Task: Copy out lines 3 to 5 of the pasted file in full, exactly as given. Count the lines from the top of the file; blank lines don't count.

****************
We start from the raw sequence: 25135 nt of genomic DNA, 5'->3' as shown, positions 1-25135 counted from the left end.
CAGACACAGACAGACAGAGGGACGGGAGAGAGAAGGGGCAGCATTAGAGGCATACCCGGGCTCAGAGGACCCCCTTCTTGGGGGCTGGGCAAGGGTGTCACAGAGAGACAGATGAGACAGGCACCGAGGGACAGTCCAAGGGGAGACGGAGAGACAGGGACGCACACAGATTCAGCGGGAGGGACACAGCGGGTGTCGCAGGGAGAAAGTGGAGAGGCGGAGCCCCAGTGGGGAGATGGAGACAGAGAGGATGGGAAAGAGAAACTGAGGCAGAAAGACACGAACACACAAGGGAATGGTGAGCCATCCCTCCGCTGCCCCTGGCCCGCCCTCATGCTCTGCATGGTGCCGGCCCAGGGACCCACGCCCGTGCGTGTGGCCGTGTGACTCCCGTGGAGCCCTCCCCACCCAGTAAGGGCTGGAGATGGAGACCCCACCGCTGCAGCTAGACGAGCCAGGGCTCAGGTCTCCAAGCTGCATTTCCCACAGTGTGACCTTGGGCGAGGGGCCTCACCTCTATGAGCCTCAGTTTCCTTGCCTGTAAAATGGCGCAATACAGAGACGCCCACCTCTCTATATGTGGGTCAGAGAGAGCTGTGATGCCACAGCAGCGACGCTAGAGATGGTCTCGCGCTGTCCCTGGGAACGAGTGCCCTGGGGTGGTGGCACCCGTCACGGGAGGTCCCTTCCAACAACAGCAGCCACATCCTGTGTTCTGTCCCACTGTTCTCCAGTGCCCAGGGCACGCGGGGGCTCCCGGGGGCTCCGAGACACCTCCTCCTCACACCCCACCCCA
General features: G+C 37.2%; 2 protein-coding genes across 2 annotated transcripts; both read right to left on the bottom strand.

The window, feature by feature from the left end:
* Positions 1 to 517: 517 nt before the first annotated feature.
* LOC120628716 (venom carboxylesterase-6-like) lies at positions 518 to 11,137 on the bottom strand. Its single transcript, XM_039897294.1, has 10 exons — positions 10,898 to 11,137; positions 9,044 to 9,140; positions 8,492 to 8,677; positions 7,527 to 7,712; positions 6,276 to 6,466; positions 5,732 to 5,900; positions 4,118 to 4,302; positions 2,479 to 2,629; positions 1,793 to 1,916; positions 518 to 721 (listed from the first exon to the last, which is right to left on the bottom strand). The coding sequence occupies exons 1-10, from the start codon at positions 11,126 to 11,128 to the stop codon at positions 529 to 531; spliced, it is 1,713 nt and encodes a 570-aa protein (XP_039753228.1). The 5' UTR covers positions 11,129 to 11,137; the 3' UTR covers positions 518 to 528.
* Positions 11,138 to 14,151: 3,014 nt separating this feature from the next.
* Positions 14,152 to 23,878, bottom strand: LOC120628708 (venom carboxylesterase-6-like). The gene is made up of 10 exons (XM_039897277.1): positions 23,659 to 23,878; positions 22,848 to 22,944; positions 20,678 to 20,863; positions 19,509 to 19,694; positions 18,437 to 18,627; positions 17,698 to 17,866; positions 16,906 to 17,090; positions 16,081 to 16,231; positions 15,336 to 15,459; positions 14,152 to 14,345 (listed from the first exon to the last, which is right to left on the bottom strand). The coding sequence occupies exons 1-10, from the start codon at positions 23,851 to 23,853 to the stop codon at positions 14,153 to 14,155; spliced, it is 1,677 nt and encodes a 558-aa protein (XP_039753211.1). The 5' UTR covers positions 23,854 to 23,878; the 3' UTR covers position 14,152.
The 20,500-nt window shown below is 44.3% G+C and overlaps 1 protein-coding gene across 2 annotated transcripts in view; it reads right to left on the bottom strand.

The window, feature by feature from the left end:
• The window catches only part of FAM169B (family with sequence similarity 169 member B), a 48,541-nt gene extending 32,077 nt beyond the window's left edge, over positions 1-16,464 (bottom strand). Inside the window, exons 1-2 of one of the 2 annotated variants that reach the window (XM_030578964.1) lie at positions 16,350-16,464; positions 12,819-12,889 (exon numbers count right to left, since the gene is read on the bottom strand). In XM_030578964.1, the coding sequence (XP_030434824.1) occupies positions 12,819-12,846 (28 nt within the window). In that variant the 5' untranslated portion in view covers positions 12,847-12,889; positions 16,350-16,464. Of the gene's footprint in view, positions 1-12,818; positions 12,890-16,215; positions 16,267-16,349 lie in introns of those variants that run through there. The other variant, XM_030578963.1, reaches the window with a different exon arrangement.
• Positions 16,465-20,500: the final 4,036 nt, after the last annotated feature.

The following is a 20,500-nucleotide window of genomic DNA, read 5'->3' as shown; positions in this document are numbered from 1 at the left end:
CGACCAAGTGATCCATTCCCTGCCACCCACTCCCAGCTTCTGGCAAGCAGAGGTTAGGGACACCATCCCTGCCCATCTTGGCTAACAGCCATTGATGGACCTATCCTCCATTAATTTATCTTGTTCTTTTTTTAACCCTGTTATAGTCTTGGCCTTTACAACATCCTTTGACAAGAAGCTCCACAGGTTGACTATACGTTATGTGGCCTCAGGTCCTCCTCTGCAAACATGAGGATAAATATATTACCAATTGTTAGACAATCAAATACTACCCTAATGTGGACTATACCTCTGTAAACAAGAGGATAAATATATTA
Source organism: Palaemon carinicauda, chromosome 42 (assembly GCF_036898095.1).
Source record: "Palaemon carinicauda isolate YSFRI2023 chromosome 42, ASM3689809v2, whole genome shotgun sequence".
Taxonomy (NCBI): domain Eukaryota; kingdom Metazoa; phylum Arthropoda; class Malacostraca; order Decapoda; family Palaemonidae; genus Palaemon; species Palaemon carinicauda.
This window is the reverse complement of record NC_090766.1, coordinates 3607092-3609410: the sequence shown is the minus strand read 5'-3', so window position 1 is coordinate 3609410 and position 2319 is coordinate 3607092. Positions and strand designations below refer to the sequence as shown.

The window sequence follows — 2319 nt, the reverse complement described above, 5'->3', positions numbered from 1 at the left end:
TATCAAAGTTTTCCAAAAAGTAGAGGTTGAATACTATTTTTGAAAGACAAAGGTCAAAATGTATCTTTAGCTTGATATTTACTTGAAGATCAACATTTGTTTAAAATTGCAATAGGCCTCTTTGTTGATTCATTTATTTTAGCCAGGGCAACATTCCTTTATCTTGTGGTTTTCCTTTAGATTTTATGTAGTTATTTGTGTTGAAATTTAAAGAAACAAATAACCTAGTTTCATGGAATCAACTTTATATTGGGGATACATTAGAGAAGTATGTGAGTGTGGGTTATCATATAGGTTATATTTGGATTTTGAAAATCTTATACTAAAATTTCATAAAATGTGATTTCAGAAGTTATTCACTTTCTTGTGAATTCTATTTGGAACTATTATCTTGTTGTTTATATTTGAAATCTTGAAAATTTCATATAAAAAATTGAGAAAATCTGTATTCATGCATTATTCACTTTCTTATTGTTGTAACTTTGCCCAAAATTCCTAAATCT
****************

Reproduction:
General features: G+C 37.2%; 2 protein-coding genes across 2 annotated transcripts; both read right to left on the bottom strand.

The window, feature by feature from the left end:
* Positions 1 to 517: 517 nt before the first annotated feature.